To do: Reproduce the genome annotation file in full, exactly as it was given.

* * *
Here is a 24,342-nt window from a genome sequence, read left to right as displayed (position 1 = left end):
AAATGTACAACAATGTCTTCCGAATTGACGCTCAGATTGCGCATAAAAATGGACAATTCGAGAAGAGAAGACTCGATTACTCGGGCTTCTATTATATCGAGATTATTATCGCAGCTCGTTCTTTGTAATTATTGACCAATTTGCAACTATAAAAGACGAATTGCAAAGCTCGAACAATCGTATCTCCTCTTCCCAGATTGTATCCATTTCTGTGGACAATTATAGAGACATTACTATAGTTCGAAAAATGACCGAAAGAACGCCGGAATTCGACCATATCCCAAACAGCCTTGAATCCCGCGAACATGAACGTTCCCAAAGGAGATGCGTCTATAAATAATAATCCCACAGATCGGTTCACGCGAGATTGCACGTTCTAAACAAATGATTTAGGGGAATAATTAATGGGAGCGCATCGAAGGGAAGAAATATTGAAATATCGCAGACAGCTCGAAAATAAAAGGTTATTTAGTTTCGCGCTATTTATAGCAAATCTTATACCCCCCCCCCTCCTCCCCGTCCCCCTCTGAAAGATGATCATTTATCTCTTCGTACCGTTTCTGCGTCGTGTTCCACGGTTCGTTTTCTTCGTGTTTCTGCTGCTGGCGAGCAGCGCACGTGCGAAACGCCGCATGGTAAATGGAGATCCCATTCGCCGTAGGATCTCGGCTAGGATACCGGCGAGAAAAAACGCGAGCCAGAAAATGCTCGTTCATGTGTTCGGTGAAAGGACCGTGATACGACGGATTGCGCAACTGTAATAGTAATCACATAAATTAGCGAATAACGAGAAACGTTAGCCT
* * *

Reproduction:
Here is a 24,342-nt window from a genome sequence, read left to right as displayed (position 1 = left end):
AAATGTACAACAATGTCTTCCGAATTGACGCTCAGATTGCGCATAAAAATGGACAATTCGAGAAGAGAAGACTCGATTACTCGGGCTTCTATTATATCGAGATTATTATCGCAGCTCGTTCTTTGTAATTATTGACCAATTTGCAACTATAAAAGACGAATTGCAAAGCTCGAACAATCGTATCTCCTCTTCCCAGATTGTATCCATTTCTGTGGACAATTATAGAGACATTACTATAGTTCGAAAAATGACCGAAAGAACGCCGGAATTCGACCATATCCCAAACAGCCTTGAATCCCGCGAACATGAACGTTCCCAAAGGAGATGCGTCTATAAATAATAATCCCACAGATCGGTTCACGCGAGATTGCACGTTCTAAACAAATGATTTAGGGGAATAATTAATGGGAGCGCATCGAAGGGAAGAAATATTGAAATATCGCAGACAGCTCGAAAATAAAAGGTTATTTAGTTTCGCGCTATTTATAGCAAATCTTATACCCCCCCCCCTCCTCCCCGTCCCCCTCTGAAAGATGATCATTTATCTCTTCGTACCGTTTCTGCGTCGTGTTCCACGGTTCGTTTTCTTCGTGTTTCTGCTGCTGGCGAGCAGCGCACGTGCGAAACGCCGCATGGTAAATGGAGATCCCATTCGCCGTAGGATCTCGGCTAGGATACCGGCGAGAAAAAACGCGAGCCAGAAAATGCTCGTTCATGTGTTCGGTGAAAGGACCGTGATACGACGGATTGCGCAACTGTAATAGTAATCACATAAATTAGCGAATAACGAGAAACGTTAGCCT